Directed by actor Michael Rappaport, it is another labor of love by someone who is clearly a fan of the music. But the movie is all about Tribe, and they were reportedly happy with the result, despite apparent controversy over the final edits and production credits. It was originally titled with the word “Fights” in place of “Life,” but fights are indeed part of their—and any long-lasting band’s—story. Nevertheless, with the help of testimonials from such figures as Pharrell Williams, Mary J. Blige and the Beastie Boys, the first-time director does a great job illuminating why the innovative music ATCQ created stood out during a particularly fertile time in hip-hop. And we get to witness the lasting impact their music has had on hundreds of thousands of fans as we follow them for a bit of their 2008 reunion tour. Though it was a different subculture than my own, it made me nostalgic for the early ’90s.
Closer to my own experience, the nostalgia felt while viewing this film was even more acute. My own band was in and out of the U.K. quite a bit from 1989-1999. Creation Records was already a significant force before we had even arrived for the first time, with seminal releases such as the Jesus and Mary Chain’s first single and a 1989 EP from My Bloody Valentine. These were bands that harnessed guitar noise and textures in a sort of an underground New York style, updating the Velvet Underground and Sonic Youth in the British Isles. The legendary founder of the label Alan McGee would continue to manage the Jesus and Mary Chain as they moved quickly onto other labels, channeling much of the money he made into Creation and the balance to feed a lifestyle that was as hedonistic, often more so, than bands on the label, which is saying something on a label that hosted Primal Scream and Oasis. I don’t know why I came into it with somewhat low expectations, given the subject matter, but I was a bit surprised to find this a really great documentary that unflinchingly traces the extreme highs and lows of Mr. McGee and the label and the moveable feast of characters. My band was touring with My Bloody Valentine on the tour supporting their masterpiece Loveless LP (1991) that reportedly nearly bankrupted the label, taking two years and many false starts to complete. And a few years later we toured with Teenage Fanclub, another excellent band on Creation, and did some shows with the label’s Boo Radleys. Maybe my lowered expectations were due to seeing something so close to my own experience shown as past history in a film, something I took to mean I am old.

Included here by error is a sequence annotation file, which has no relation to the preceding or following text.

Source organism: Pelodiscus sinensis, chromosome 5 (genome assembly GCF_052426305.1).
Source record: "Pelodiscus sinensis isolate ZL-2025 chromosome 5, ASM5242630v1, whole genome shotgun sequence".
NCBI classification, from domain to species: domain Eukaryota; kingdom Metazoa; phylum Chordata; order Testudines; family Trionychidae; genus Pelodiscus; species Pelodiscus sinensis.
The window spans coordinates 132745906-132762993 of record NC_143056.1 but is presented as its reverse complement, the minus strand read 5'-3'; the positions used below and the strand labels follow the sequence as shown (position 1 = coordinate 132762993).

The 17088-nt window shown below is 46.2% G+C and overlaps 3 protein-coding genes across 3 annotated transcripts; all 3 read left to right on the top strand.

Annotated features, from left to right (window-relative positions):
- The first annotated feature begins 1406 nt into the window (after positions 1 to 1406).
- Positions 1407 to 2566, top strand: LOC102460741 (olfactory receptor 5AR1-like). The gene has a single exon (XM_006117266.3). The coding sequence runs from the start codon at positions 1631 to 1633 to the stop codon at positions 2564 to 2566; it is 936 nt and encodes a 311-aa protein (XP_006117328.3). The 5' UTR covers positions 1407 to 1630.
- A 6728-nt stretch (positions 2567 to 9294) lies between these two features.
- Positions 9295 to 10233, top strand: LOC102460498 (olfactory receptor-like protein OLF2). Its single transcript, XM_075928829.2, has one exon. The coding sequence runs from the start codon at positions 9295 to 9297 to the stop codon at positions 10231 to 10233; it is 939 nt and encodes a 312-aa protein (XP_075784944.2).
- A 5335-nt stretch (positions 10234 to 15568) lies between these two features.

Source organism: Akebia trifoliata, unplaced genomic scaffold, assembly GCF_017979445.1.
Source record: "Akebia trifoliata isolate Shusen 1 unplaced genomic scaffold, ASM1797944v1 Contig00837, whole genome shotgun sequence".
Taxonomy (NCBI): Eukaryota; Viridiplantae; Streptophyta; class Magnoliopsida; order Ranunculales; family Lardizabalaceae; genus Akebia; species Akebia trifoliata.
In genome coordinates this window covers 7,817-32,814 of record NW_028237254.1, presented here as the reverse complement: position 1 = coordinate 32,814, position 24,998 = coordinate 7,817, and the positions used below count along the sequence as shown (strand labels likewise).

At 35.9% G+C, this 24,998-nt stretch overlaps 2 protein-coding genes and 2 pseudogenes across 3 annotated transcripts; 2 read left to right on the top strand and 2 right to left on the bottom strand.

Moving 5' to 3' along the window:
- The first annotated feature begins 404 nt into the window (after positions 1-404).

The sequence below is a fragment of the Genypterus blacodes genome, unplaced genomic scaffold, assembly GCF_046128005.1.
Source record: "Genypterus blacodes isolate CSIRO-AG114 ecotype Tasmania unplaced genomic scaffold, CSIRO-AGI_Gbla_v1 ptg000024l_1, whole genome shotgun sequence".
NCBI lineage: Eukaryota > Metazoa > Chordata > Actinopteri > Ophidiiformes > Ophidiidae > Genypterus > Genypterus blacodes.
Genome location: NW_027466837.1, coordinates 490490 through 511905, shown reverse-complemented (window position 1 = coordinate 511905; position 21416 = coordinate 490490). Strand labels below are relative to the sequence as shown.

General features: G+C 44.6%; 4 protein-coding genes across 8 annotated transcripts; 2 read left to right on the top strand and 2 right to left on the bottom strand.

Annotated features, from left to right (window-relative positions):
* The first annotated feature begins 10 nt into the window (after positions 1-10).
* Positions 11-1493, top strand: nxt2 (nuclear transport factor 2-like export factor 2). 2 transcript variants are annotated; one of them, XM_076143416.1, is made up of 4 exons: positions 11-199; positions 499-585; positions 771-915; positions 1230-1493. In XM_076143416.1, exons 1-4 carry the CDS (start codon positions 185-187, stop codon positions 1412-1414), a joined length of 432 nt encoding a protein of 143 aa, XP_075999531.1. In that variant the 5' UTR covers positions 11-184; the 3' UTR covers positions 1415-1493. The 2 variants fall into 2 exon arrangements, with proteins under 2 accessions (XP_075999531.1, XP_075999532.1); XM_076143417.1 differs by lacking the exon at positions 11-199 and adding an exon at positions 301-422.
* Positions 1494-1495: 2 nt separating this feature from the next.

True Norwegian Black Metal (2007)